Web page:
DALLAS - Denver will test market response to its new AAA rating from Standard & Poor's with roughly $120 million of general obligation debt, including the first bonds to be issued from a 2007 voter authorization.

The bonds for the $550 million Better Denver Program likely will price next week with RBC Capital Markets as senior manager. Wachovia, Robert W. Baird, and Estrada Hinojosa & Co. will be co-managers.

The upcoming issue will be the first Denver deal for Baird since the Milwaukee firm opened its office in the Mile High City this year. Its Denver public finance group has lined up other deals in Colorado, Idaho, and New Mexico.

Baird ranks 11th as a senior manager this year, working on 208 deals with a par value of $2.3 billion, according to Thomson Reuters. That's a big step up from 2007, when it ranked just 27th, working on 291 deals with a par value of $1.9 billion.

Denver was expected to receive its comprehensive annual financial report Monday, allowing the city and the county to issue a preliminary official statement for the bonds.

Standard & Poor's and Moody's Investors Service are expected to issue their ratings after the CAFR is available. But Denver finance officials expect the bonds to be rated in the top category, because Standard & Poor's upgraded the city to AAA last year.

Standard & Poor's analyst David G. Hitchcock declined to say when the rating on the upcoming bonds would be issued.

"We're waiting on the CAFRs, and we'll need some time to look at it," he said yesterday.

Moody's rated Denver's last GO debt Aa1.

Fitch Ratings affirmed its AA-plus, citing Denver's "broad and diverse economic base, strong financial management, voter support for capital programs and exemptions from statewide revenue limitations, and notable progress in funding other post-employment benefits."

The city's sensitivity to sales tax declines in the current recession is a countervailing indicator, according to Fitch analyst Jose Acosta.

"In the previous recession, Fitch noted the city's impressive containment of structural imbalances in its finances due to sound financial stewardship," Acosta wrote. "Fitch will monitor the city's overall revenue trends, sales and use tax revenues in particular, and management's response to any additional deterioration in revenues."

Denver debt administrator Margaret Danuser said that she is hoping the triple-A rating will bring a strong response from the market, and that a retail order period will precede institutional sales.

"We tend to get a lot of attention from investors in Colorado," she said. "I've been getting a lot of calls asking when we expect to issue."

The bonds will be exempt from Colorado's state income tax, as well as federal income taxes, according to co-bond counsel Shermand & Howard and Kline, Alvarado & Veio.

The upcoming issue will be the first installment of a $550 million bond program authorized by voters in November 2007, along with a 2.5 mill levy increase for capital maintenance. The bond program is not expected to increase taxes, according to valuation growth assumptions.

The 2009A bonds include $53 million to refund interim commercial paper, $25 million of new money, and $26.5 million of remaining authorization from the city's 1999 zoo improvement bond program.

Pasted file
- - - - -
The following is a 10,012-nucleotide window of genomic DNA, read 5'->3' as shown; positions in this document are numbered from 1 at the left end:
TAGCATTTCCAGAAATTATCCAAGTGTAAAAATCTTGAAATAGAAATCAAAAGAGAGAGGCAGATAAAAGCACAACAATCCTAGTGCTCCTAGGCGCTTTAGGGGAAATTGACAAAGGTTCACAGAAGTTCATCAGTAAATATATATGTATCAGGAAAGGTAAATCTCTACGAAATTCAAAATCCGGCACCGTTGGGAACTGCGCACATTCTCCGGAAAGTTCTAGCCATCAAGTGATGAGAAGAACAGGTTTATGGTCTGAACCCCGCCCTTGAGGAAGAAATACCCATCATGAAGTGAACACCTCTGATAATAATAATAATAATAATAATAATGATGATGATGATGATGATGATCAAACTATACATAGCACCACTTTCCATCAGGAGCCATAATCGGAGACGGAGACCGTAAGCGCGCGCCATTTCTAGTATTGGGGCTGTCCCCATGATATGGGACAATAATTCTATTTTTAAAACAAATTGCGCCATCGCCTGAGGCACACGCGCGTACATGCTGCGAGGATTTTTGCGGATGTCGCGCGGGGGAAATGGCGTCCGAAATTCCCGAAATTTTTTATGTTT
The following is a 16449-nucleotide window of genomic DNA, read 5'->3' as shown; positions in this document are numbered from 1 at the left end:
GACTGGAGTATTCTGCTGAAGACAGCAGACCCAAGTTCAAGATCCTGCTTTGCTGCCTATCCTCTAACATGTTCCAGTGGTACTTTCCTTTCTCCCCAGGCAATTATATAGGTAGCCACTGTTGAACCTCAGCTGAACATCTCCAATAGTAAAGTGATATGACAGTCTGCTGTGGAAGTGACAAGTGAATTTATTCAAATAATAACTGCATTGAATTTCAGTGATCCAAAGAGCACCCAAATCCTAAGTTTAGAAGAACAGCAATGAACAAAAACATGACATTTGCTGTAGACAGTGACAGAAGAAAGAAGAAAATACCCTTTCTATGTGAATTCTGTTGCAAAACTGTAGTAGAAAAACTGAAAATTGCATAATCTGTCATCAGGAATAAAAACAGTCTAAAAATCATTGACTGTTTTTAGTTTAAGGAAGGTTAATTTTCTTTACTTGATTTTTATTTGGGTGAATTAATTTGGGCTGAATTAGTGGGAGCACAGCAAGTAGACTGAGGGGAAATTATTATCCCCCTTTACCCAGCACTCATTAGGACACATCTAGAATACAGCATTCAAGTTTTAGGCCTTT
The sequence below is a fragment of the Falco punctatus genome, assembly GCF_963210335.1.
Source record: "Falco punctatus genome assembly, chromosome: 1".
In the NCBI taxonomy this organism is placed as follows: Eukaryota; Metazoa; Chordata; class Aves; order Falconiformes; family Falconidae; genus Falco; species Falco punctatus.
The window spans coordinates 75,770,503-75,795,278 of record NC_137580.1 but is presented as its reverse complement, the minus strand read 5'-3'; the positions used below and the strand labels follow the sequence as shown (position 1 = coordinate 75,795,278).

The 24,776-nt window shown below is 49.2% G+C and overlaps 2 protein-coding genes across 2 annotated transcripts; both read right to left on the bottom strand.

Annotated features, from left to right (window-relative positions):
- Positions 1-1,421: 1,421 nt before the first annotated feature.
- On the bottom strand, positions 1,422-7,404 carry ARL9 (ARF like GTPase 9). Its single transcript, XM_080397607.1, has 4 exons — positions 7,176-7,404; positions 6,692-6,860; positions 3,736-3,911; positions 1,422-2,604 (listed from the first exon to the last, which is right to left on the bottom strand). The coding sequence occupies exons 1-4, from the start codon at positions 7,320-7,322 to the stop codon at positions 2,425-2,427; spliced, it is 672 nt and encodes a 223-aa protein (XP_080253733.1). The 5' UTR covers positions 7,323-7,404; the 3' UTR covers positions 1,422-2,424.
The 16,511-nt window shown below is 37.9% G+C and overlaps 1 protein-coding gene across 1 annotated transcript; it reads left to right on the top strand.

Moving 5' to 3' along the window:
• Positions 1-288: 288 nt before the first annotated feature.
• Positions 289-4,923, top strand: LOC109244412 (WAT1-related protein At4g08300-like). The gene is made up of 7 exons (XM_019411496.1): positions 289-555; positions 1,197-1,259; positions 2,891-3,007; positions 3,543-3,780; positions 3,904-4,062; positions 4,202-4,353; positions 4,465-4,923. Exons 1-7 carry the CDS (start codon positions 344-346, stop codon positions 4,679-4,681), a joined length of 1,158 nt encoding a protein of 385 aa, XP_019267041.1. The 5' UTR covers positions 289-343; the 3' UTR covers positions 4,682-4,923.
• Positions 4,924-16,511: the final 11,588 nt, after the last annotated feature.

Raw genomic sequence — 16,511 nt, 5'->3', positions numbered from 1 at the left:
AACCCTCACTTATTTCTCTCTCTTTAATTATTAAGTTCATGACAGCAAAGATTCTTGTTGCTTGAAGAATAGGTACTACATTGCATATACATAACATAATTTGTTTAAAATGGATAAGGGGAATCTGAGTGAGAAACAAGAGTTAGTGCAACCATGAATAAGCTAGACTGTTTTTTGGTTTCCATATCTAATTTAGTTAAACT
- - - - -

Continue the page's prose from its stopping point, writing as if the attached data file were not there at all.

The 2009B bonds will advance refund the city's series 2000 bonds.

The showcase project covered by this issue is the Denver Zoo's completion of the Asian Tropics and Predator Ridge exhibits.

Asian Tropics, which will open this year, was partially funded by a 1999 bond issue. The exhibit will offer the nation's largest bull elephant habitat, capable of housing 12 elephants with additional pens for rhinos and tigers.

The 2.6-acre site will include streams, sand pits, and mud wallows. Power for Asian Tropics will come from recycled zoo trash and animal waste.

Construction of Asian Tropics took place as several cities closed their elephant exhibits, citing ethical and financial issues. Some cities, such as Los Angeles, are planning to replace the exhibits with larger habitats where the animals can roam more naturally. Zoo managers say the zoos are designed to preserve an endangered species and build human empathy for the animals.

Predator Ridge provides a more natural setting for lions, bears, and other large mammals than was available in the previous exhibit.

Located in Denver's 330-acre City Park, the Denver Zoo is the nation's fourth most popular in terms of visitors.

With tourism slumping, Denver Mayor John Hickenlooper in April announced a major program to promote the city in surrounding states, with special deals from more than 100 businesses.

Hickenlooper also said in December that he would accelerate the Better Denver infrastructure projects as a form of economic stimulus, in keeping with President Obama's push for new construction.

"Accelerating our infrastructure projects means that the city of Denver will pump $200 million per year into the Denver economy over the next three years, stimulating spending at every level of our regional economy and helping keep people employed," Hickenlooper said. "We will also help our partners in the public and private sectors accelerate their local infrastructure projects, as well."

Denver has suffered job losses in the recession, though there are hints of improvements.

The most recent Case-Shiller housing report from Standard & Poor's listed Denver and Charlotte as the only two cities out of 20 posting modest increases in prices.

"I think we have held up better than a lot of similar-sized cities," Danuser said.

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